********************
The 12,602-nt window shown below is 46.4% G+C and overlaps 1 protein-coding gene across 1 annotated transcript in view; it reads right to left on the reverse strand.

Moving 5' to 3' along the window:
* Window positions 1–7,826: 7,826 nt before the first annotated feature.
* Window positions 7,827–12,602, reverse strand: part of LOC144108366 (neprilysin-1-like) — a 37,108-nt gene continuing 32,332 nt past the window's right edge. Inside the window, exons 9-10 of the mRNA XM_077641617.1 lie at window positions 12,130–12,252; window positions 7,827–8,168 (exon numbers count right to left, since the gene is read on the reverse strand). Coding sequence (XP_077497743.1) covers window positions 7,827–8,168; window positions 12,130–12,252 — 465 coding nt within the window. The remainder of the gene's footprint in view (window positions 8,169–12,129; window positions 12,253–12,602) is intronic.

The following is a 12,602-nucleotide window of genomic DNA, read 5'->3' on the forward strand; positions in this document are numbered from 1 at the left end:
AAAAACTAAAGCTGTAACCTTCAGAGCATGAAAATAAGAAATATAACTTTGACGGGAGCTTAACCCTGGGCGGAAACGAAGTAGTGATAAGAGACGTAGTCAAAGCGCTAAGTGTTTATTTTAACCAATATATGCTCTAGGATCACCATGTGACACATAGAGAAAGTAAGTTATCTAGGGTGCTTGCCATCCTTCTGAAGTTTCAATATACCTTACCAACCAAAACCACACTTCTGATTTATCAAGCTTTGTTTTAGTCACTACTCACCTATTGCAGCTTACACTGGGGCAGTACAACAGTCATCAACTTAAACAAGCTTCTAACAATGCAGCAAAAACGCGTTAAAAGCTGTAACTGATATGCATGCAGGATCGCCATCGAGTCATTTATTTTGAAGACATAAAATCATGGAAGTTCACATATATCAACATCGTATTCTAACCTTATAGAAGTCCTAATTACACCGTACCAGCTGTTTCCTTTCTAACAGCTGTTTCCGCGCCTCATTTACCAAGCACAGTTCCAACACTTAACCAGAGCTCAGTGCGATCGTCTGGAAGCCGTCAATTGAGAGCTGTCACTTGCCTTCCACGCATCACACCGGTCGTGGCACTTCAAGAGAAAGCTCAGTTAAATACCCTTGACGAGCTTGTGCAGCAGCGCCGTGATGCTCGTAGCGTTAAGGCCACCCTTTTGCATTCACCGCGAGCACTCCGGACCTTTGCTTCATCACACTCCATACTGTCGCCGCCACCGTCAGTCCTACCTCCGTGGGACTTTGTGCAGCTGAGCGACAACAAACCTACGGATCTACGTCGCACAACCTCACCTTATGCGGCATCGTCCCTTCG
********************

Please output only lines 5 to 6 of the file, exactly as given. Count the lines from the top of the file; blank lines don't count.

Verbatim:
The following is a 12,602-nucleotide window of genomic DNA, read 5'->3' on the forward strand; positions in this document are numbered from 1 at the left end:
AAAAACTAAAGCTGTAACCTTCAGAGCATGAAAATAAGAAATATAACTTTGACGGGAGCTTAACCCTGGGCGGAAACGAAGTAGTGATAAGAGACGTAGTCAAAGCGCTAAGTGTTTATTTTAACCAATATATGCTCTAGGATCACCATGTGACACATAGAGAAAGTAAGTTATCTAGGGTGCTTGCCATCCTTCTGAAGTTTCAATATACCTTACCAACCAAAACCACACTTCTGATTTATCAAGCTTTGTTTTAGTCACTACTCACCTATTGCAGCTTACACTGGGGCAGTACAACAGTCATCAACTTAAACAAGCTTCTAACAATGCAGCAAAAACGCGTTAAAAGCTGTAACTGATATGCATGCAGGATCGCCATCGAGTCATTTATTTTGAAGACATAAAATCATGGAAGTTCACATATATCAACATCGTATTCTAACCTTATAGAAGTCCTAATTACACCGTACCAGCTGTTTCCTTTCTAACAGCTGTTTCCGCGCCTCATTTACCAAGCACAGTTCCAACACTTAACCAGAGCTCAGTGCGATCGTCTGGAAGCCGTCAATTGAGAGCTGTCACTTGCCTTCCACGCATCACACCGGTCGTGGCACTTCAAGAGAAAGCTCAGTTAAATACCCTTGACGAGCTTGTGCAGCAGCGCCGTGATGCTCGTAGCGTTAAGGCCACCCTTTTGCATTCACCGCGAGCACTCCGGACCTTTGCTTCATCACACTCCATACTGTCGCCGCCACCGTCAGTCCTACCTCCGTGGGACTTTGTGCAGCTGAGCGACAACAAACCTACGGATCTACGTCGCACAACCTCACCTTATGCGGCATCGTCCCTTCG